You may be aware of TV programmes such as James May’s Toy Stories and the Antiques Roadshow. James May mobilizes the public to celebrate Britain’s best loved toys and work together to create new projects on a massive scale. The Antiques Roadshow invites people to bring their hidden treasures to be identified and valued. How can these ways of working be utilised in a learning context?
Through community collection projects the public are engaged directly in the digitization lifecycle by capturing and cataloguing objects they hold or have ready access to, tapping into the concept of mass amateur digitization. The Great War Archive initiative asked the public to contribute items they held originating from the Great War. They could do this in one of two ways: Via a web site powered by the CoCoCo software (open source system developed by the project and now freely available), or through a series of ‘roadshows’ held around the country where people brought their items to the team who digitized them on the spot. The project resulted in c. 6,500 items being collected in the space of 16 weeks at a fraction of the cost of standard digitization processes.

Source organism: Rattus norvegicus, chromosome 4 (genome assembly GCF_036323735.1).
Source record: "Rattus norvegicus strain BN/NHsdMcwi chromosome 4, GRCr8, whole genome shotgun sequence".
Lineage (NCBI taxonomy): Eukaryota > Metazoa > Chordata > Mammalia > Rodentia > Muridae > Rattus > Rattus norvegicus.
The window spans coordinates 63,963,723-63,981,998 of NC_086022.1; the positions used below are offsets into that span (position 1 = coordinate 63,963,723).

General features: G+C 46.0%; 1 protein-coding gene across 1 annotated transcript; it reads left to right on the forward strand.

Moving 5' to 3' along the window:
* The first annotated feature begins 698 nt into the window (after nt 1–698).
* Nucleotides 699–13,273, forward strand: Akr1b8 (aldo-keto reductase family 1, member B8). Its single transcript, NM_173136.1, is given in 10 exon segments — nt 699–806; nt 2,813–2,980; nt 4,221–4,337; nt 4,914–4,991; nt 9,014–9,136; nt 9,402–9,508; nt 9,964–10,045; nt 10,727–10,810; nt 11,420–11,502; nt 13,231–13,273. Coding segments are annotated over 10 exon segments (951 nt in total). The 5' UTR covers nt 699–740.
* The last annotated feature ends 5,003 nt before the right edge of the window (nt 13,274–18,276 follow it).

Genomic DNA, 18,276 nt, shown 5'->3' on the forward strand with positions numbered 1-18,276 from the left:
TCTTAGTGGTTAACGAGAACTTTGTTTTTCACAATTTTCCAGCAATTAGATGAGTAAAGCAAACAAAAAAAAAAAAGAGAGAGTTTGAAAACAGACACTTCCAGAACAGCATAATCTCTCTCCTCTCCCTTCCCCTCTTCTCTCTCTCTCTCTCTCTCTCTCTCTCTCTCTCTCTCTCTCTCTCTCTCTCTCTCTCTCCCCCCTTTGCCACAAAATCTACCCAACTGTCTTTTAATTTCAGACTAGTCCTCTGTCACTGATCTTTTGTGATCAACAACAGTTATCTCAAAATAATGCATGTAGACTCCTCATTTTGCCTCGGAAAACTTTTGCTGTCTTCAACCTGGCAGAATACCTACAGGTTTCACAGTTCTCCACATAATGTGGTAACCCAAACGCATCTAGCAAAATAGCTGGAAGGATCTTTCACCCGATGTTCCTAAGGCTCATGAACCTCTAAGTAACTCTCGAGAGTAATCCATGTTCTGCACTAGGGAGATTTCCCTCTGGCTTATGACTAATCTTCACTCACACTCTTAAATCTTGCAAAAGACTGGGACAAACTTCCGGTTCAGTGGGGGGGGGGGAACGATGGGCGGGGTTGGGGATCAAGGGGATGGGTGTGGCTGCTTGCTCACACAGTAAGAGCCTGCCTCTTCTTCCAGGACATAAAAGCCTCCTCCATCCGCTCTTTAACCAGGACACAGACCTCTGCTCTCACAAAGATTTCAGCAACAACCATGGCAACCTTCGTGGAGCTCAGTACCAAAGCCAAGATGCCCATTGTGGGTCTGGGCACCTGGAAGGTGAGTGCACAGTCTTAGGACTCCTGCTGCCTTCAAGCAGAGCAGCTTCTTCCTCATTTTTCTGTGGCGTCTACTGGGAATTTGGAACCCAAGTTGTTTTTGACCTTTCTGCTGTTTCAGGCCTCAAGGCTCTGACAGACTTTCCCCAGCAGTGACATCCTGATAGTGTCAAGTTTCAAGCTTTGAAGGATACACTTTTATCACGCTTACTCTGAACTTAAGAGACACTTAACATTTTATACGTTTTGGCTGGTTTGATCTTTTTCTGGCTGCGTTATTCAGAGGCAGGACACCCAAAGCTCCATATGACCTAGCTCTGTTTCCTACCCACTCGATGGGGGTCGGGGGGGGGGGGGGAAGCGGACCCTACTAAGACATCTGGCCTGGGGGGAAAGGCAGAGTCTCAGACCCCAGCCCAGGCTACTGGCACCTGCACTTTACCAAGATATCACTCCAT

Tomorrow on, Weds 26 May we are holding a workshop open to anyone from the education/public sector. It is intended for anyone interested in community collections (like The Great War Archive) or working to harness a community to enrich an existing collection with tags or comments (like Galaxy Zoo). The workshop will:
- Be a chance for managers and others from community collection projects to share best practice and exchange knowledge, in particular we hope to attract a mixture of delegates from long-running community projects as well as, for example, newer projects like those funded under the recent JISC calls for developing community content;
- Provide you with details of the processes, open-source software and results of The Great War Archive, a pilot community collection project based at OUCS and the English Faculty, which ran for 3 months in 2008.
- Be an opportunity to hear from a number of projects such as Citizen Science, Galaxy Zoo and East London Lives 2012, as well as Dr Andrew Flinn, UCL and Chris Batt OBE, author of Digitisation, Curation and Two-Way Engagement. The JISC Strategic Content Alliance will lead a Q&A surgery on the issues surrounding copyright and IPR.